The Impact of Departmentalization of Grades Four and Five on Student Performance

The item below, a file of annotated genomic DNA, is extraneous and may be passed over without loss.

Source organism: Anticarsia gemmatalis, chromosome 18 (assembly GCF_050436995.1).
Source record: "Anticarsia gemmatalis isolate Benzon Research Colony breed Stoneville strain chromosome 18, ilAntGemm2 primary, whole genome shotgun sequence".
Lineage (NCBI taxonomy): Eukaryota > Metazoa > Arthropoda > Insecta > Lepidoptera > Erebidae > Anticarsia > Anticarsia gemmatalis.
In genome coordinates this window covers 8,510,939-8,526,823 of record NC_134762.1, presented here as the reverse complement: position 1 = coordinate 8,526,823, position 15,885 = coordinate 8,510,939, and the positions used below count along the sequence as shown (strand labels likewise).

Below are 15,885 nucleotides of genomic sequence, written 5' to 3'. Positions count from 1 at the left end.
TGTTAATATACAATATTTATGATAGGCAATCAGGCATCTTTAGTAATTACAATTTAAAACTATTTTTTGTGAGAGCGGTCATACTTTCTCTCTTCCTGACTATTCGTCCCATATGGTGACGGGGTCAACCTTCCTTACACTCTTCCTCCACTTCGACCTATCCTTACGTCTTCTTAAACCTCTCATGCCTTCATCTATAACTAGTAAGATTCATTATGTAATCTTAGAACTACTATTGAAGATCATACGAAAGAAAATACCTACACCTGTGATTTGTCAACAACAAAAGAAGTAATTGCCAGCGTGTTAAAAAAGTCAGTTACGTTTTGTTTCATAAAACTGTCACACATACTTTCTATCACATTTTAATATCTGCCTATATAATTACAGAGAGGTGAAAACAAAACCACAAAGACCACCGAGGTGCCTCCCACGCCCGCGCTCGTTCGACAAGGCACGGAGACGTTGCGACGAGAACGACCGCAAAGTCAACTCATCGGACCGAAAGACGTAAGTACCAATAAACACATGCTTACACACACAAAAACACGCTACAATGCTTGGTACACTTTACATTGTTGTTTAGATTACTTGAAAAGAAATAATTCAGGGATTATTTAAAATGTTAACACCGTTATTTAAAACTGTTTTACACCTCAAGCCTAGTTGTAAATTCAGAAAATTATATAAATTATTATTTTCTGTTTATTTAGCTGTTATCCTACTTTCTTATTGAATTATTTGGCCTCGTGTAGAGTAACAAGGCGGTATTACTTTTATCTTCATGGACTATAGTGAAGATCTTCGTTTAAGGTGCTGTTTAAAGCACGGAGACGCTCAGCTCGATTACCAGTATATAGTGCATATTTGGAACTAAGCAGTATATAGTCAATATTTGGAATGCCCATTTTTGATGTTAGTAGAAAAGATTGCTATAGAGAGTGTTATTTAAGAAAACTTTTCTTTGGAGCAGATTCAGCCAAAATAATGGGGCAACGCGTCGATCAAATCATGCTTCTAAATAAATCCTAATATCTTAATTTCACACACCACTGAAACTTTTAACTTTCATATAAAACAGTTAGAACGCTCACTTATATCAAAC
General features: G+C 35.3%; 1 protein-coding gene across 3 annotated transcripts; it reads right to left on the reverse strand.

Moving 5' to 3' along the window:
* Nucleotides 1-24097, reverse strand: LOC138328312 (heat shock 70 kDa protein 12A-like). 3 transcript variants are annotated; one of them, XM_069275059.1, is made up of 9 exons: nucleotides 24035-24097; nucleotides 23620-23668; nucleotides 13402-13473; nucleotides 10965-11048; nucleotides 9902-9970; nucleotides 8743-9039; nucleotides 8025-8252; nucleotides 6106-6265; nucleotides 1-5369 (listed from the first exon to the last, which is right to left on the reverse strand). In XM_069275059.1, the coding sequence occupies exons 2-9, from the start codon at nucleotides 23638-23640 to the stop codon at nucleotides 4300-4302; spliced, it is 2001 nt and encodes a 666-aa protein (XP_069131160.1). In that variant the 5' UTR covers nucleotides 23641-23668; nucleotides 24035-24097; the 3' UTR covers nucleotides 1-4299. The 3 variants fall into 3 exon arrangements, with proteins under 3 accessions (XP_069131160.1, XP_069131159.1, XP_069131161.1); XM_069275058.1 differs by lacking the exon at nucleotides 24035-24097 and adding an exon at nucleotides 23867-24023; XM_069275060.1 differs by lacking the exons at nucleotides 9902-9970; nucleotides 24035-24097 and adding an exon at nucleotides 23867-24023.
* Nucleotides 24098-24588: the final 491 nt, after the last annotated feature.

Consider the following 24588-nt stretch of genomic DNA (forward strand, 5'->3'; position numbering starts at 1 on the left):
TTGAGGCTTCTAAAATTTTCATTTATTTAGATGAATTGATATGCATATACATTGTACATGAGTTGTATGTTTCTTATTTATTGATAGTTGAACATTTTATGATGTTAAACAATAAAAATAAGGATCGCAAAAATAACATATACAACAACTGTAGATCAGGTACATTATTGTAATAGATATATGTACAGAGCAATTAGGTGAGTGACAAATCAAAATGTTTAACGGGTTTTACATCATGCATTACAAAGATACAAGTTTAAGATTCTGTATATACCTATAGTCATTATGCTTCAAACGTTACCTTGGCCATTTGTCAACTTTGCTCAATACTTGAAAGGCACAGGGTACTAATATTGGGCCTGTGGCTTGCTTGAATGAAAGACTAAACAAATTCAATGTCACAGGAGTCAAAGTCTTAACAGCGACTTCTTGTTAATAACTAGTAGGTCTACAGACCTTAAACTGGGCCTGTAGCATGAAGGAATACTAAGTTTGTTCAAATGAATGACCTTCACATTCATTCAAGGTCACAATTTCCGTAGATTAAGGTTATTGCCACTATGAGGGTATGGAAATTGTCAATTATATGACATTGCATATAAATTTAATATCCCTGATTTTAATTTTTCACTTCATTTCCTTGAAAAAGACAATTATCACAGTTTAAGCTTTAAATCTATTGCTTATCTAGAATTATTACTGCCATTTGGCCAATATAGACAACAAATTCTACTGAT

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The purpose of this non-experimental quantitative study was to examine the impact of a departmentalization structure in grades four and five on student performance. The study was conducted in a large, kindergarten through 12th-grade urban school district in northern New Jersey. The focus was on determining if departmentalization in grades four and five was a model that districts could use to meet the demands of accountability regarding student performance. Student performance measured by the Partnership for Assessment of Readiness for College and Careers (PARCC) Mathematics and English Language Arts student scale scores and student growth scores were examined. This research study’s major findings supported the hypothesis that grade four and five students who receive instruction in the departmentalization instructional setting would demonstrate significantly higher scale scores and student growth scores than students in the self-contained group, depending on demographic factors and content area. However, the size of the effect for these significant differences were small. Finally, this study concludes that departmentalization in the elementary grades provides districts with an alternative organizational structure that will allow students to achieve the student standards, student growth, and meet their accountability standards.

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